To understand what is happening at the Earth's surface and atmosphere, we need to understand something about the energy radiated by the Sun. This comes largely in the form of "electromagnetic energy." This is an umbrella term that encompasses X-rays, ultraviolet, light waves, infrared, microwaves, radio waves, etc. All these types of radiation are identical except for one single factor, which is called the wavelength of the radiation. The items in the list differ only in their wavelengths, with X-rays having the smallest wavelength and radio waves having the longest. (Similarly, all colors of visible light are also identical except for the wavelength, which increases as you go from blue to green to yellow to red.)

When this broad range of electromagnetic radiation from the Sun hits the Earth's atmosphere, almost all of it, except the visible light portion, gets absorbed by the atoms and molecules in the atmosphere and does not reach us on the ground. Of the portion that does reach the ground, some of it gets directly reflected unchanged and escapes back into space. The remainder gets absorbed by the ground. It is the energy that is absorbed by the ground that is the source of concern.

Recall that the Earth, like any object, also radiates energy away. But since the temperature of the Earth is different from the temperature of the Sun, the distribution of the wavelengths in the energy radiated by the Earth is different from the distribution that we receive from the Sun (although the total energy involved is the same in both cases for an object in equilibrium). This affects how much is absorbed by the atmosphere as it passes through it. Some of the Earth's radiation will get absorbed by the gases in the atmosphere (i.e., is trapped), while the rest passes through and goes off into space.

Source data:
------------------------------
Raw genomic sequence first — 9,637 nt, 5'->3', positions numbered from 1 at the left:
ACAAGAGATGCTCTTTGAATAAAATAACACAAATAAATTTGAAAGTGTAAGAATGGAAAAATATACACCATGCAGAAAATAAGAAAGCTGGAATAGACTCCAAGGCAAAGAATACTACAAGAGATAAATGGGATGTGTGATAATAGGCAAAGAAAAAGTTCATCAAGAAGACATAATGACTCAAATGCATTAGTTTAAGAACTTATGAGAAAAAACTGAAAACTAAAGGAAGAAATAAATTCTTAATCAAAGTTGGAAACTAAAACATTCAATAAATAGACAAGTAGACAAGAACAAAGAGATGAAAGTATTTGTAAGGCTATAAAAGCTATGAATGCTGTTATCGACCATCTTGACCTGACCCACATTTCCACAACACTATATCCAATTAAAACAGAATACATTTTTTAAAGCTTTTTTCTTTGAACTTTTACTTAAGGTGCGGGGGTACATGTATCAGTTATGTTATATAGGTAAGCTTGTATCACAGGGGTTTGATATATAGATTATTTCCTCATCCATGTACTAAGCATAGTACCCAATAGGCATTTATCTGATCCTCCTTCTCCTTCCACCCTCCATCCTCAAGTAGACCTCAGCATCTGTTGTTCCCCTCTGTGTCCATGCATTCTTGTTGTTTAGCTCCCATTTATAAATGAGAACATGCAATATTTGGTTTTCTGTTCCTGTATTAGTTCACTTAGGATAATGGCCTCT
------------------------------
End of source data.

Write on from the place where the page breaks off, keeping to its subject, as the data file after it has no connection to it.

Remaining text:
This is a crucial point. If the gases in the atmosphere change significantly, then you can change the relative amounts of the Earth's radiated energy that escapes into space and the amount that is trapped by the atmosphere . The so-called 'greenhouse gases' (carbon dioxide, water vapor, methane, nitrous oxide, and others) are those that are very good at absorbing the energy at the wavelengths radiated by the Earth, preventing them from escaping into space.

Global warming scientists argue that human activity is increasing the concentration of greenhouse gases (especially carbon dioxide) in the atmosphere. Hence more of the energy radiated by the Earth is being absorbed and less of the energy is escaping into space. Note that the incoming visible light from the Sun is not affected much by the concentrations of greenhouse gases since they are at a different wavelength, and the greenhouse gases do not absorb them as much. As a result of this increase in the absorption levels of the outbound radiation, the equilibrium temperature of the Earth will rise.

At this point, there are various scenarios that can unfold. One is that we arrive at a new and higher but stable equilibrium temperature. If the change in equilibrium temperature is small, the consequences might not be too disastrous, although there will be some adverse effects such as some temperature-sensitive organisms (such as coral reefs) becoming destroyed or some species going extinct if they cannot evolve mechanisms to cope. If the change is large, then there could be massive floods and droughts and other catastrophes.